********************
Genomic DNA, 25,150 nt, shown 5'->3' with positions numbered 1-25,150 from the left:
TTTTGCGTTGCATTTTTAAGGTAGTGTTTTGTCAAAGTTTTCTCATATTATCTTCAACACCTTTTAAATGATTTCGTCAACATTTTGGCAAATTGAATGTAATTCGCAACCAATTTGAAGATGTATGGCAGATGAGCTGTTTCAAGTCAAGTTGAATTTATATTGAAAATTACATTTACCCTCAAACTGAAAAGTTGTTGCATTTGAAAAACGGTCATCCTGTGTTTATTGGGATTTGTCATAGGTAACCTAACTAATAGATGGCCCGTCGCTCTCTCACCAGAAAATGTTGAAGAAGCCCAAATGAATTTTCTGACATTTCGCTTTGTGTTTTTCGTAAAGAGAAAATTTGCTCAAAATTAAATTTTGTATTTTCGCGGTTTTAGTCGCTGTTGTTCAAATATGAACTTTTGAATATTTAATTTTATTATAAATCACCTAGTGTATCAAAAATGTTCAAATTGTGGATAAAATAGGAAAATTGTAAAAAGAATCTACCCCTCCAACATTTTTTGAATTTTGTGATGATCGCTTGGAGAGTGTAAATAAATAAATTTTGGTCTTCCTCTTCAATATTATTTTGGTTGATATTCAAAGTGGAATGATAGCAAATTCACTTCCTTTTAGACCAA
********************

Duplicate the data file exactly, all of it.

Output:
Genomic DNA, 25,150 nt, shown 5'->3' with positions numbered 1-25,150 from the left:
TTTTGCGTTGCATTTTTAAGGTAGTGTTTTGTCAAAGTTTTCTCATATTATCTTCAACACCTTTTAAATGATTTCGTCAACATTTTGGCAAATTGAATGTAATTCGCAACCAATTTGAAGATGTATGGCAGATGAGCTGTTTCAAGTCAAGTTGAATTTATATTGAAAATTACATTTACCCTCAAACTGAAAAGTTGTTGCATTTGAAAAACGGTCATCCTGTGTTTATTGGGATTTGTCATAGGTAACCTAACTAATAGATGGCCCGTCGCTCTCTCACCAGAAAATGTTGAAGAAGCCCAAATGAATTTTCTGACATTTCGCTTTGTGTTTTTCGTAAAGAGAAAATTTGCTCAAAATTAAATTTTGTATTTTCGCGGTTTTAGTCGCTGTTGTTCAAATATGAACTTTTGAATATTTAATTTTATTATAAATCACCTAGTGTATCAAAAATGTTCAAATTGTGGATAAAATAGGAAAATTGTAAAAAGAATCTACCCCTCCAACATTTTTTGAATTTTGTGATGATCGCTTGGAGAGTGTAAATAAATAAATTTTGGTCTTCCTCTTCAATATTATTTTGGTTGATATTCAAAGTGGAATGATAGCAAATTCACTTCCTTTTAGACCAA